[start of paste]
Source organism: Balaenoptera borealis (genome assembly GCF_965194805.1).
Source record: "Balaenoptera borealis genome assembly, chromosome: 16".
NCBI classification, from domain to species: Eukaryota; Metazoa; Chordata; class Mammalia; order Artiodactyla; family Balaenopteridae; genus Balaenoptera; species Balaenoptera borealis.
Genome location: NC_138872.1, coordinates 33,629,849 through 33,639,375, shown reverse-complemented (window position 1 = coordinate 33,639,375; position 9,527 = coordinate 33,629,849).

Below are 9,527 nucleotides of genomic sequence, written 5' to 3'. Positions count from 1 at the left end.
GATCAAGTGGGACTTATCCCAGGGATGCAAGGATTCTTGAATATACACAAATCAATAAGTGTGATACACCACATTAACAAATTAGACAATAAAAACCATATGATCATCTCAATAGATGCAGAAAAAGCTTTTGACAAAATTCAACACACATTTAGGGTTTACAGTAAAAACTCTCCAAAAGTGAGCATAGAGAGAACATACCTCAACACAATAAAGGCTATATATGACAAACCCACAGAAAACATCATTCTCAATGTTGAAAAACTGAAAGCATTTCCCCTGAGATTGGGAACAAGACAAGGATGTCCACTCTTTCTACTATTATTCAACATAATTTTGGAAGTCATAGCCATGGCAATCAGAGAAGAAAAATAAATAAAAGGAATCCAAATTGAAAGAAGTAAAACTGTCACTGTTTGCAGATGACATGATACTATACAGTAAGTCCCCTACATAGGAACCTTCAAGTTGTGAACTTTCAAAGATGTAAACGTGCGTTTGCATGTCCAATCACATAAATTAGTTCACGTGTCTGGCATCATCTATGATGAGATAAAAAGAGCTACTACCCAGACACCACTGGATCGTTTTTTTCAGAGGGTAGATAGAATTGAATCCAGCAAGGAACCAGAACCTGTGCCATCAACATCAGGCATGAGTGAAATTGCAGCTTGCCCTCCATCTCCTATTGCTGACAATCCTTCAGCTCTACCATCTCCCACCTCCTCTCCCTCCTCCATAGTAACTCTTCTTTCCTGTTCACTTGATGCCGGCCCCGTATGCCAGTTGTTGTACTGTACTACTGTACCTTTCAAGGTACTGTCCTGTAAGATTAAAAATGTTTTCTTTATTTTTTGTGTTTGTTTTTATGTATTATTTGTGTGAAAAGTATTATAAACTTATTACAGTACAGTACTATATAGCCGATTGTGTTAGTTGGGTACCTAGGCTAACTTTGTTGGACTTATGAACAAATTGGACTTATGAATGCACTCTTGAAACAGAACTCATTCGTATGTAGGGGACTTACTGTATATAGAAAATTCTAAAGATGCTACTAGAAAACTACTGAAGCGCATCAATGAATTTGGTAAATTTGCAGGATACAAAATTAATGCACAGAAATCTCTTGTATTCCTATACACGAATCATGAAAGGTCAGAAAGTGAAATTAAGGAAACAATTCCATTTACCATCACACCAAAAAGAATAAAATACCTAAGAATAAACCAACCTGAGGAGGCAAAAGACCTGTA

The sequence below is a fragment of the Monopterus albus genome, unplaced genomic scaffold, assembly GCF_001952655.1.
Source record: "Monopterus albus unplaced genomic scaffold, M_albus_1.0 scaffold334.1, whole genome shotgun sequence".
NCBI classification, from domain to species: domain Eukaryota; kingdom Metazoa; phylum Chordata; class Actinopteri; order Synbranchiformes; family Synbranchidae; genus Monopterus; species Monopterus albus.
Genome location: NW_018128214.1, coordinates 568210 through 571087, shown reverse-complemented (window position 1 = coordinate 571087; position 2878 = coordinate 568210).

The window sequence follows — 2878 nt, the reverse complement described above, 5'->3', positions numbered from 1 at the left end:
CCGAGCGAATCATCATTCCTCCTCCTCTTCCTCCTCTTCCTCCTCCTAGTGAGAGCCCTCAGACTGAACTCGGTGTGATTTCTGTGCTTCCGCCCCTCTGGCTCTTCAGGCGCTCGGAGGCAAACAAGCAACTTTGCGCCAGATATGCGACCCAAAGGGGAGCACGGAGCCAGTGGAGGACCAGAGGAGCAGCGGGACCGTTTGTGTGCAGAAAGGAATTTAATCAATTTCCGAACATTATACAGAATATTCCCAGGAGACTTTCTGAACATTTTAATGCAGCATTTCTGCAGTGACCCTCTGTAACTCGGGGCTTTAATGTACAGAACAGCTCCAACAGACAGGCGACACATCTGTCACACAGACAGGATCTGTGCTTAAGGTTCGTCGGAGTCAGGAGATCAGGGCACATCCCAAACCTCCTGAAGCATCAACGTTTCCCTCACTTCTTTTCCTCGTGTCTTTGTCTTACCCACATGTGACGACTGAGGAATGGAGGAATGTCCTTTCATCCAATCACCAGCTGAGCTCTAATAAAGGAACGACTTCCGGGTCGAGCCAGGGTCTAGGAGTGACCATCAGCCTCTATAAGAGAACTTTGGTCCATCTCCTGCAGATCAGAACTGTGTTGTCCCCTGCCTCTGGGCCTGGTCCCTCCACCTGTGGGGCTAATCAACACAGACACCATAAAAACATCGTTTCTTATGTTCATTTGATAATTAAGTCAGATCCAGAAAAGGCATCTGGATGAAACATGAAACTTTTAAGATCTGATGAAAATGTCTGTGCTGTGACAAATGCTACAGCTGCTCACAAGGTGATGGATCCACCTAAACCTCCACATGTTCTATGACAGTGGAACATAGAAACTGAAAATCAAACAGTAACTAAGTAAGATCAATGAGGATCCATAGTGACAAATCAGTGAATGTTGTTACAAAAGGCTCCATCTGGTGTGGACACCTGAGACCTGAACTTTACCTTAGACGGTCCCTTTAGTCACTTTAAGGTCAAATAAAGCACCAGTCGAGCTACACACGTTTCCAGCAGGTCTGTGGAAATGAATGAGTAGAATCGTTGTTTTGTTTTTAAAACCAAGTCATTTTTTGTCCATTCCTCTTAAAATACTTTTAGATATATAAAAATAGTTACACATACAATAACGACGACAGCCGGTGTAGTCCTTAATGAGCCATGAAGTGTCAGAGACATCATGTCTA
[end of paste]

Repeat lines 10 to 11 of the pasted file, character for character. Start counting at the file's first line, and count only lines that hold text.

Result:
Genome location: NW_018128214.1, coordinates 568210 through 571087, shown reverse-complemented (window position 1 = coordinate 571087; position 2878 = coordinate 568210).

The window sequence follows — 2878 nt, the reverse complement described above, 5'->3', positions numbered from 1 at the left end: